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Re: How browsers display IRI's with mixed encodings

From: 신정식 <jshin1987+w3@gmail.com>
Date: Fri, 22 Jul 2011 00:46:18 -0700
Message-ID: <CAE1ONj_B9AG0Ys40fGjVgiHAN8V8yOhPJtw5=Gng_8wdTR2Zfg@mail.gmail.com>
To: Chris Weber <chris@lookout.net>
Cc: "Phillips, Addison" <addison@lab126.com>, "public-iri@w3.org" <public-iri@w3.org>
On Thu, Jul 21, 2011 at 10:49 PM, Chris Weber <chris@lookout.net> wrote:

> On 7/21/2011 8:13 PM, Phillips, Addison wrote:
>
>>
>>> I was calling attention to Test 3 which was testing "UTF8ness", as
>>> Jungshik put it,
>>> in the query component.  It sounds like you're referring to Test 1 which
>>> had
>>> "UTF8ness" in the path, for which of course you're right it's a lie and
>>> should
>>> read something more like "Contains a byte sequence which is also valid
>>> UTF-8".
>>>
>>
>> No, I consider Test3 to be invalid also.
>>
>> Here's your href:
>>
>>    <a href='http://www.example.com/**Dürst/?<http://www.example.com/D%C3%BCrst/?%C3%AF>¼¡'
>> id='test3'>
>>
>> There is no "UTF-8" in the query component. You again have a sequence of
>> ISO-8859-1 characters whose byte representation in the page encoding happens
>> to be a valid UTF-8 sequence. But it is three *characters* in Latin-1, not
>> merely three bytes.
>>
>
> Invalid how?  It was designed to test an HTML page with a stated
> Content-Type charset value "iso-8859-1" and a matching HTTP Content-Type.
>  It contains an anchor href hyperlink that happened to include a 3-byte
> sequence which was not only 3 valid individual characters in the page
> encoding... but together would also represent a single valid character in
> UTF-8 if interpreted that way.  That *was* the test.
>
>
>
>>> The point of this was to test the display as Martin had, but using
>>> unescaped
>>> bytes.  From the results of Test 3 it looks like Firefox, Chrome, and
>>> Safari all
>>> check for "UTF8ness" in the query component when displaying the IRI in
>>> spite of
>>> the page encoding, hence you can visually see the U+FF21 FULLWIDTH LATIN
>>> CAPITAL LETTER A.
>>>
>>
>> Which I consider to be a serious bug in handling an IRI. In theory, the
>> characters in the HTML document are converted to a sequence of Unicode
>> characters when the page is parsed. I should have three Unicode code points
>> in the query portion of the IRI in the above href. They happen to be encoded
>> using three ISO-8859-1 bytes. But they just as well could be encoded
>> as&#x00EF;&#x00BC;&#x00A1;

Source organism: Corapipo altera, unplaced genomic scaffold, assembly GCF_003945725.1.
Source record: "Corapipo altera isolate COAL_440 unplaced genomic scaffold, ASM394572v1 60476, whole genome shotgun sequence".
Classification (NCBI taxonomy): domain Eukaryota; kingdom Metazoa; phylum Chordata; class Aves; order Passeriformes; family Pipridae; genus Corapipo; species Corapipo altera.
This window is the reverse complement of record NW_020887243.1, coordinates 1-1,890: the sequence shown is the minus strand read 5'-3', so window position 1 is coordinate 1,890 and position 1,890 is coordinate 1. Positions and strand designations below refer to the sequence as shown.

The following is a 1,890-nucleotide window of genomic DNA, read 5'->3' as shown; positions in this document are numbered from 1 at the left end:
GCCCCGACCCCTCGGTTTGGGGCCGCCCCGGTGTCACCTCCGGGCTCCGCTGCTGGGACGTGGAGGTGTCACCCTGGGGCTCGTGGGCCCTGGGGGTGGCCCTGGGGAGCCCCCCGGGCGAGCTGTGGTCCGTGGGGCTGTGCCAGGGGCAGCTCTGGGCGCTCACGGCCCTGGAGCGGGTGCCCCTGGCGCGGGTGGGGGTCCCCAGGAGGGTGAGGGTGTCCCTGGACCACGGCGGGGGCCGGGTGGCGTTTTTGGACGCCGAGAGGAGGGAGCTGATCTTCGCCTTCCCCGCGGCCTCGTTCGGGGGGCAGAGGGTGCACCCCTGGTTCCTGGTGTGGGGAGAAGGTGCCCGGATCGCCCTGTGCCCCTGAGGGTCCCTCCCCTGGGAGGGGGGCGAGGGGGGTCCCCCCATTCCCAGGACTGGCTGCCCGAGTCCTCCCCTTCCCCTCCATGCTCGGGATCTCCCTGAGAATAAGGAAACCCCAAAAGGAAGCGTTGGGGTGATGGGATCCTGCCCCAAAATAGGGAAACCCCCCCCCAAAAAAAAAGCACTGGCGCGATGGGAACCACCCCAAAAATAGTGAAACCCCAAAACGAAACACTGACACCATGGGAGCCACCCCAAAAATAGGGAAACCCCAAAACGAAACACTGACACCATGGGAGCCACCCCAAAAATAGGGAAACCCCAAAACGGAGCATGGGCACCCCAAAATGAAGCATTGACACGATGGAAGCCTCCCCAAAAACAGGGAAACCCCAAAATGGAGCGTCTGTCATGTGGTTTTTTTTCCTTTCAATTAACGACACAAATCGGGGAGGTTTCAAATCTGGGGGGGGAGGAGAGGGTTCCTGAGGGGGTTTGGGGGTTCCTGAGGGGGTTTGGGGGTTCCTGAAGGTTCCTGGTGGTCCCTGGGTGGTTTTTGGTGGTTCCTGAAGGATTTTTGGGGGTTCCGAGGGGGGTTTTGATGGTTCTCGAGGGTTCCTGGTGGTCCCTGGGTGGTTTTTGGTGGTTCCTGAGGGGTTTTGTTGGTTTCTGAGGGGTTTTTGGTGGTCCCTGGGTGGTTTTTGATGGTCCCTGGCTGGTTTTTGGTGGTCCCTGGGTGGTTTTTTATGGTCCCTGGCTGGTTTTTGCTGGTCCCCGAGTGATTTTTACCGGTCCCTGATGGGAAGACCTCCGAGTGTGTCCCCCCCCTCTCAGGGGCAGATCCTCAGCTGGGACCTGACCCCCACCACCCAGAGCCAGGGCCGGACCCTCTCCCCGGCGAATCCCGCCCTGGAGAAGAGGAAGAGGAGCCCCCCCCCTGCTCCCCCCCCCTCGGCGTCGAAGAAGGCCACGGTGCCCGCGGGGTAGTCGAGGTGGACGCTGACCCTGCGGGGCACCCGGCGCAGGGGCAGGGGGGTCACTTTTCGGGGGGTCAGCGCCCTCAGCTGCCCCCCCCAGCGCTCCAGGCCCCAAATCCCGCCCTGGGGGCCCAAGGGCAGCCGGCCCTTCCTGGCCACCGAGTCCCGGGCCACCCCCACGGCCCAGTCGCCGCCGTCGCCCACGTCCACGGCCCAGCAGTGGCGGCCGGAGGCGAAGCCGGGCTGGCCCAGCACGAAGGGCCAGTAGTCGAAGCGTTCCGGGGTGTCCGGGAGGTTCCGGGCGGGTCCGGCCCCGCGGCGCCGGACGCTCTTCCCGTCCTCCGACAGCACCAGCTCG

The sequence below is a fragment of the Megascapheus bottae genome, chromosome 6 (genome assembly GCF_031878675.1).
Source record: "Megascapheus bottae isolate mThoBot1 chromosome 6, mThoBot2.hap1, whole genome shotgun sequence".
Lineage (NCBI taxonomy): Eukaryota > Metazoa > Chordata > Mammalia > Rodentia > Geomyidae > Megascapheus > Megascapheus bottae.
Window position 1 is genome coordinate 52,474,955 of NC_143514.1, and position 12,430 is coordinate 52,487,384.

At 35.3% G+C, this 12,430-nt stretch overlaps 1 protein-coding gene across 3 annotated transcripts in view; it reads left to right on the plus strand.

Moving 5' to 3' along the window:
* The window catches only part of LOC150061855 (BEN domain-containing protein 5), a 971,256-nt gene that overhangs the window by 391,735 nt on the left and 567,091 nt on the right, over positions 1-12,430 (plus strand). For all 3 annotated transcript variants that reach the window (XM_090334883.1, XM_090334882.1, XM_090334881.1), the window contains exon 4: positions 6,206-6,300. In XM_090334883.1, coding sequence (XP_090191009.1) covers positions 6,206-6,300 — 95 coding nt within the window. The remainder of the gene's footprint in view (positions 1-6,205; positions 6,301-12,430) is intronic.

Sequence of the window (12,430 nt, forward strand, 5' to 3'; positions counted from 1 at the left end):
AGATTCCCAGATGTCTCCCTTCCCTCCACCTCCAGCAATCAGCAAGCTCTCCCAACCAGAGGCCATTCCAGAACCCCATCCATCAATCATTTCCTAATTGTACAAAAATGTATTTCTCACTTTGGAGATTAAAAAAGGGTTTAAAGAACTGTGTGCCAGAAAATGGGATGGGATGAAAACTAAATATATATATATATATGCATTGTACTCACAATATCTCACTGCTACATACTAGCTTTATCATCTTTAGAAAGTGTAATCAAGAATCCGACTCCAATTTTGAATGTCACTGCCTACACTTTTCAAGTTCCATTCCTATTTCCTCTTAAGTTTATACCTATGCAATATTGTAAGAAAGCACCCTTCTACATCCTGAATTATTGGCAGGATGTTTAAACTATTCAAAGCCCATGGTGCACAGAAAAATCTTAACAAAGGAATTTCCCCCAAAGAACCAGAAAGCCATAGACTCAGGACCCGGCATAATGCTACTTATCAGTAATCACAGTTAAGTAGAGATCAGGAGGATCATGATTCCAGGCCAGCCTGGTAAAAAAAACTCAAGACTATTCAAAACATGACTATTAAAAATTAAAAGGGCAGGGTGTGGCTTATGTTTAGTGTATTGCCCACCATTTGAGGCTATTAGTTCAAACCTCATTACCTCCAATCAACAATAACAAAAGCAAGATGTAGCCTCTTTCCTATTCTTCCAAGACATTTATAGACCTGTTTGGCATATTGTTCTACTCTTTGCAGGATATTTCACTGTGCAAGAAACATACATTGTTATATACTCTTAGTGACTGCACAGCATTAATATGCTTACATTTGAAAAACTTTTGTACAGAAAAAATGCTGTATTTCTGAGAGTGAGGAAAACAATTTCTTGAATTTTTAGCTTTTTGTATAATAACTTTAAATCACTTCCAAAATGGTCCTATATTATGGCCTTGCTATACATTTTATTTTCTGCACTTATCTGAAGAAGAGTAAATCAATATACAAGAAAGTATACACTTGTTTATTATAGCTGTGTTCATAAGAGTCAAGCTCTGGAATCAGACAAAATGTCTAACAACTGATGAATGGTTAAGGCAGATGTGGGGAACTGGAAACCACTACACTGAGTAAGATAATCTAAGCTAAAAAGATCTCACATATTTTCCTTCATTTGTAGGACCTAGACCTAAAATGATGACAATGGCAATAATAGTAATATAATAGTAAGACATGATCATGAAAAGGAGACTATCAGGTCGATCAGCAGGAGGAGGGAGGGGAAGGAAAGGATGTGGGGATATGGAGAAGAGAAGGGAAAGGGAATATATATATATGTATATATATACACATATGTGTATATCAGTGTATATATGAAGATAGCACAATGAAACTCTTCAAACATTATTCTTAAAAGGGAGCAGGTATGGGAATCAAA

>>
>>
> Martin's test showed that even the path component containing "%C3%BC" would
> be percent-decoded and displayed as UTF-8... even when the page encoding was
> declared as iso-8859-1.


That's the correct and expected behavior. The path part is always assumed to
be in UTF-8 regardless of the referrer page encoding. The query part is a
different story.

Jungshik

>
>
>  (In fact, I just made the test with a UTF-8 encoded page at
>> http://www.inter-locale.com/**test/iri-test1.html<http://www.inter-locale.com/test/iri-test1.html>
>> )
>>
>
> It looks like the original test case content was converted from iso-8859-1
> to UTF-8 when you copied the HTML over, which I don't think you intended.
>  The original three bytes <EF BC A1> are now <C3 AF C2 BC C2 A1> on your
> test page - I'm looking at the HTTP response on the wire using Fiddler.
>  Don't you love encodings? :)
>
>
>  I'm kind of incensed by this: how is it that regular users are supposed to
>> figure out how to work with IRIs if they characters they *see* are not the
>> characters they end up with? Effectively, the only page encoding that works
>> for encoding a query into a path in the text of an HTML page is UTF-8. I
>> guess that's a good thing (why serve anything else?)
>>
>
> That sounds like Martin's point too.
>
>
>
>>  Whereas Opera and MSIE do not and show you a) the
>>> percent-encoded bytes and b) the bytes represented in their page encoding
>>> respectively - do you agree with that assessment?
>>>
>>>
>> Yes. But I guess my point is: one of the key points about IRIs from the
>> very beginning has been that they used normal Unicode character sequences in
>> a normal manner. You could use a different character encoding for
>> serialization purposes, but the IRI is supposed to be WYSIWYG. The
>> translation to URI should, in my opinion, exhibit the Least Surprise.
>>
>>
> Agreed.
>
>  Addison
>>
>>
>
Received on Friday, 22 July 2011 07:46:55 UTC

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